Or are you one of those conservative people who has all their money in a bank?
Do you feel that banks in New Zealand are safe?
I used to think that they were, but now I’m not so sure. In fact I think a “perfect storm” could be brewing…
Banks in this country have loaned out $198 billion (nationwide) on housing, and a lot of that money has gone into a scarily overheated Auckland property market.
In addition to housing, NZ banks have loaned $54 billion to farmers, many of whom are facing really low milkfat prices and will most likely run at a loss this year.
To fund this huge (excessive? ) borrowing, our banks have in turn borrowed $132 billion from lenders offshore. It seems that they have not learnt from the global credit crunch in 2008 and 2009 which was largely created by excessive lending into an overheated property market in the USA. This is a scary lesson not to learn, as banks in New Zealand are back to lending up to 95% LVR.
If the Auckland property market crashes, or even drops by 10%, the aftermath will create all sorts of problems, and some borrowers will fall over.
If the borrowers who are forced to sell their property have negative equity, they will still owe money to the banks, money that the banks won’t be able to recover.
“The RBNZ has a massive challenge to stop the Auckland residential property boom turning into a fully-fledged destructive bubble” – Brian Gaynor
How much can the banks lose and survive?
“Those who do not learn from the past are bound to repeat it”. Again I have to ask, have we already
forgotten what happened to the US and European banks in 2008 and 2009?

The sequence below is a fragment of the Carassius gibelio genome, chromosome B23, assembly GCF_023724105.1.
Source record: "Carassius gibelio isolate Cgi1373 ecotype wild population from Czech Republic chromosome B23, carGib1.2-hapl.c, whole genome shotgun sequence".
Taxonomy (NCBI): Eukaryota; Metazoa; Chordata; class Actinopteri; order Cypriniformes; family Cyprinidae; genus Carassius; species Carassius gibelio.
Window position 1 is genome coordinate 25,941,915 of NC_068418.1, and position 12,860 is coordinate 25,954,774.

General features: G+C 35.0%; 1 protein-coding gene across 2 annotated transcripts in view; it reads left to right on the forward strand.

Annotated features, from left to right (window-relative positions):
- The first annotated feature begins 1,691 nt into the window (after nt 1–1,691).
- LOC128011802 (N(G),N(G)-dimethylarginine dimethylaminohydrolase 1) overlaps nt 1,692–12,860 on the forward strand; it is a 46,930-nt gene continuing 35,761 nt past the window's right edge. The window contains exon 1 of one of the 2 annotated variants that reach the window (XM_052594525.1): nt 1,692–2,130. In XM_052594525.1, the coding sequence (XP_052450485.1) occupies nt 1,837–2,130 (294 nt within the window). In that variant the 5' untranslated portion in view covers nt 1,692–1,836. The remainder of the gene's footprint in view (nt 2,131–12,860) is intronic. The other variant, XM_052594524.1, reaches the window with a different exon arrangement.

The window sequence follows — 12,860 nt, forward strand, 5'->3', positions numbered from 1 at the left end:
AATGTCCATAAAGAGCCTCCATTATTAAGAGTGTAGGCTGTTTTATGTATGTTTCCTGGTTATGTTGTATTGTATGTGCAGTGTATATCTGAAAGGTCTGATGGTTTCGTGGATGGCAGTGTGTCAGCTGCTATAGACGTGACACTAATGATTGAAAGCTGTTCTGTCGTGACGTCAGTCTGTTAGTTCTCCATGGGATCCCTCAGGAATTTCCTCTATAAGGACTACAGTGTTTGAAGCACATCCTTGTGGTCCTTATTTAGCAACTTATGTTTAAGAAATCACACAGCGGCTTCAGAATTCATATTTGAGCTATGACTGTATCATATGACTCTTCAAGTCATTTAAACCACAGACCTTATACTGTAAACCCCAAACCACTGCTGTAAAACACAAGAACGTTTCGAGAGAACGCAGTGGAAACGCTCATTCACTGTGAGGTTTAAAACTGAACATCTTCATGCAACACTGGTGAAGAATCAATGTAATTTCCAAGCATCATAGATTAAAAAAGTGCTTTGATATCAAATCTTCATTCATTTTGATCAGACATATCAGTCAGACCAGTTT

Many famers have massive debt and will rely on their huge overdrafts (amounts up to $300,000 are not uncommon) to keep them afloat this year.
So, what if the milkfat price does not recover next year? How much will kiwi banks lose if dairy farm values fall? How much loss can they recover from?
Banking stress tests
It’s no wonder the RBNZ is so concerned that they run a “stress test” for banks. The last one in 2014, concluded that most NZ banks could survive two major adverse effects. This is all very well, but that was last year. Even our best and brightest minds cannot envisage every scenario, especially “left field” events that come out of nowhere. No one foresaw the Christchurch earthquake, the sharp fall in dairy prices, the Auckland property bubble, or the PSA disease in Kiwifruit orchards. No one.
It appears that if a bank does get into serious trouble, they will close one day and reopen the next under close RBNZ and government supervision.
If this ever happens, depositors and savers could take a “haircut” on their funds. Meaning that if you have $100,000 in the bank, you might only get $50,000 back.
Is it prudent to have all your money in one bank? Spreading it round to four or five banks is no better either, since they all lend into the same markets and industries, and so are all exposed to the same risks.
Are John & Bill “fiddling while Rome burns?” They don’t seem to be willing or able to control the Auckland property bubble.
Do we have a tired and ineffective 3rd term government (which is pretty common), with far too much focus on the next election? It certainly looks that way.
· A “perfect storm” could be brewing
· The banks used to be very low risk, but now more caution is warranted
· If you have most or all of your savings in NZ banks, prudence might be smart
· One might worry that the lessons of 2008 and 2009 have already been forgotten
· The RBNZ is very concerned and with good reason
· We can’t predict left field events
· But the government seems to be fiddling
· Diversify – it reduces risk, and it is free too
Supplied by Alan Clarke, AFA 26532, financial & retirement adviser, & author.
His second book “The Great NZ Work, Money & Retirement Puzzle” is now available.